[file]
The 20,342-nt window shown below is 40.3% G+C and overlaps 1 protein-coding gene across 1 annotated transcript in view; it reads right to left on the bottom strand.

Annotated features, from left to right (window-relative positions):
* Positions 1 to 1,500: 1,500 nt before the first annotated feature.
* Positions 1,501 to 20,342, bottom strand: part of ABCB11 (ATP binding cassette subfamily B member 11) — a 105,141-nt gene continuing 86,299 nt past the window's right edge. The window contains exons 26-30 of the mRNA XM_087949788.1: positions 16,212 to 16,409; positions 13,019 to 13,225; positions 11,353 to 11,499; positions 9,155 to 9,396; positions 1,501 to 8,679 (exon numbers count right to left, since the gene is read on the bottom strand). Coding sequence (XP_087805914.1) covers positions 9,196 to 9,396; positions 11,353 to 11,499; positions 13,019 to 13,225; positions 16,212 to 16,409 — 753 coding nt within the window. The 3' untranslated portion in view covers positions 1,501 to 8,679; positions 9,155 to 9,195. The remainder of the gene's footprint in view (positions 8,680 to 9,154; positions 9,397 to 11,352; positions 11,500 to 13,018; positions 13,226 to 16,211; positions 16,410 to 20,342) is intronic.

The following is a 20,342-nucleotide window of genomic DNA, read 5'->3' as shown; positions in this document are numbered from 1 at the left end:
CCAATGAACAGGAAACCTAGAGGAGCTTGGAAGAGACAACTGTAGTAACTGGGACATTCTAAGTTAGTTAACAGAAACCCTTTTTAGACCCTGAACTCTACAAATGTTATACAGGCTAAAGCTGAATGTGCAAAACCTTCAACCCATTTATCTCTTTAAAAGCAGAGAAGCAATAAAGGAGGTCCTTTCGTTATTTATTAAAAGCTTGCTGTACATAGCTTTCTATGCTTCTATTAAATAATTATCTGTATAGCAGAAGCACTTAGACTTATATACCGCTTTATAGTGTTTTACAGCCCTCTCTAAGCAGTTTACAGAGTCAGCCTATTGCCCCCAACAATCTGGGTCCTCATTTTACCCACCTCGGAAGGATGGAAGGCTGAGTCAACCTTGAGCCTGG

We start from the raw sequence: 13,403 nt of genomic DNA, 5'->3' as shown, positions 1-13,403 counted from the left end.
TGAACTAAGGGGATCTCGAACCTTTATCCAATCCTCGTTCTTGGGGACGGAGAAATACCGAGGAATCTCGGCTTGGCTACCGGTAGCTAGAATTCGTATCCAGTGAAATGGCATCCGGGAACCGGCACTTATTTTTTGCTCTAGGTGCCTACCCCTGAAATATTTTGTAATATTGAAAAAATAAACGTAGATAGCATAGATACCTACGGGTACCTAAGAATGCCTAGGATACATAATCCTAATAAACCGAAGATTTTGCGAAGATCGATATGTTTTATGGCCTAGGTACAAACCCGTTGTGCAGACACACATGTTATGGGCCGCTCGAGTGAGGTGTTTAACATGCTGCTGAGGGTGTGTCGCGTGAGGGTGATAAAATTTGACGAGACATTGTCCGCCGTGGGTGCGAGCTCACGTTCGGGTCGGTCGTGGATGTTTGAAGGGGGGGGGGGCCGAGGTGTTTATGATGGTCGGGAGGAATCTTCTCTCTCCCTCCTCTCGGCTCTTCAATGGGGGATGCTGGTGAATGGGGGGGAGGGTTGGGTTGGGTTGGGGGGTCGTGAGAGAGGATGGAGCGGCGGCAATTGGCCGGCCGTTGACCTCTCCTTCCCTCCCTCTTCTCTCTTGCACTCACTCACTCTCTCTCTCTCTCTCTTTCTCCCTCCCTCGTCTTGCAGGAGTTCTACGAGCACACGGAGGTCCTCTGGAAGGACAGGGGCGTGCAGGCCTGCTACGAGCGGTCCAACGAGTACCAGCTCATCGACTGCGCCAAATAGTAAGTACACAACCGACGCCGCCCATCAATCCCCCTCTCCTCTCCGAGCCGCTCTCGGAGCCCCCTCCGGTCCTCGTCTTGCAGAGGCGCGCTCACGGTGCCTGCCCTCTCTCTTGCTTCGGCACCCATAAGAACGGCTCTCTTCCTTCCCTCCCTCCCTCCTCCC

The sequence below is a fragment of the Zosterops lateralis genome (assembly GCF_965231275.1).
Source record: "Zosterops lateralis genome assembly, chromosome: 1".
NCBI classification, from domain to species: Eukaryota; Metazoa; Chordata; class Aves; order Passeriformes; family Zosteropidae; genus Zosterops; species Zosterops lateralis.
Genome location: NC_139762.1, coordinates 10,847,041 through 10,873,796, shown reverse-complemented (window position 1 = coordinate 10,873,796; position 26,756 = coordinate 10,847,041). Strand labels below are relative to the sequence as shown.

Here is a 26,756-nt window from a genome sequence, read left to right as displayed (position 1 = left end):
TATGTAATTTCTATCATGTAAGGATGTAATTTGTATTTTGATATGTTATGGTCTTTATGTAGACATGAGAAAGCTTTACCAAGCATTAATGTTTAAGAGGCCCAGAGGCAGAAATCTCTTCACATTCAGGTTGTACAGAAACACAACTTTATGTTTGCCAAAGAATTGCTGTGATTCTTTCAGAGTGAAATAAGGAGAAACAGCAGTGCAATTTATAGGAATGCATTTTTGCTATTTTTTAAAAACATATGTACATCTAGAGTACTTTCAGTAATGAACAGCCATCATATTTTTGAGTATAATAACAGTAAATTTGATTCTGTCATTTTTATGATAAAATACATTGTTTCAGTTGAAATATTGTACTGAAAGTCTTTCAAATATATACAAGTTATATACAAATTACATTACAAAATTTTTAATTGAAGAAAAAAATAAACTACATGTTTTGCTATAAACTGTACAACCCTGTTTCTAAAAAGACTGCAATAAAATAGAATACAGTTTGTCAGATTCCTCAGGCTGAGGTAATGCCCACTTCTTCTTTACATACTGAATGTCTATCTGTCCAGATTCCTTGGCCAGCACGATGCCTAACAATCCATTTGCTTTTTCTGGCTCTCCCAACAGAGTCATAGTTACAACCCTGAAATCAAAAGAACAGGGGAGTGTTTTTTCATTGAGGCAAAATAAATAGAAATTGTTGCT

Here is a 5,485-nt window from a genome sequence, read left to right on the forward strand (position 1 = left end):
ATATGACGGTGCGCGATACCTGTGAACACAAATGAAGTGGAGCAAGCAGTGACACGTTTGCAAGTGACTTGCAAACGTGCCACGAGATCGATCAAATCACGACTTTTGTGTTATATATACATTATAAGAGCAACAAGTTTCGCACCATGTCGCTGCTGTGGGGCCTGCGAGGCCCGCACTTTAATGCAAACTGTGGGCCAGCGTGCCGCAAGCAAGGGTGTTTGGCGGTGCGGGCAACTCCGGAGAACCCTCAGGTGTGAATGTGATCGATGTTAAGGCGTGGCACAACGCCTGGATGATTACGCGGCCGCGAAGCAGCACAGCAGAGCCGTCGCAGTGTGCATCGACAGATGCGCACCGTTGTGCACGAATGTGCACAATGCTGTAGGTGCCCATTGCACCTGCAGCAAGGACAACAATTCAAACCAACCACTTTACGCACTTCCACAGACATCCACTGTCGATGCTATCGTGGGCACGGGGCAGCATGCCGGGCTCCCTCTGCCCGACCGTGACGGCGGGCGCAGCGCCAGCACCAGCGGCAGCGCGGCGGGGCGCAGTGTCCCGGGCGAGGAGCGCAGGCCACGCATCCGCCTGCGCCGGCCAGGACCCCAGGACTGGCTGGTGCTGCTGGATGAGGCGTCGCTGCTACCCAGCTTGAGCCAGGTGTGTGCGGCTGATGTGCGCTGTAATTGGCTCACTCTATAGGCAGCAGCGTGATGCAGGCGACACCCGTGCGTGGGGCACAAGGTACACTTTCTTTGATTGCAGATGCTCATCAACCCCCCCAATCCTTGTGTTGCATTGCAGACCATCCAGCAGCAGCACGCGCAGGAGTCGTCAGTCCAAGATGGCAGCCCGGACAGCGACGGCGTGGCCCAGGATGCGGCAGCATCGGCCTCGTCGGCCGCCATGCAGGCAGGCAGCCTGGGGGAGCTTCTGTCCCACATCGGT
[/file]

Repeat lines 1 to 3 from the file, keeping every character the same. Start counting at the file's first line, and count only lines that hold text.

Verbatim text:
The 20,342-nt window shown below is 40.3% G+C and overlaps 1 protein-coding gene across 1 annotated transcript in view; it reads right to left on the bottom strand.

Annotated features, from left to right (window-relative positions):
* Positions 1 to 1,500: 1,500 nt before the first annotated feature.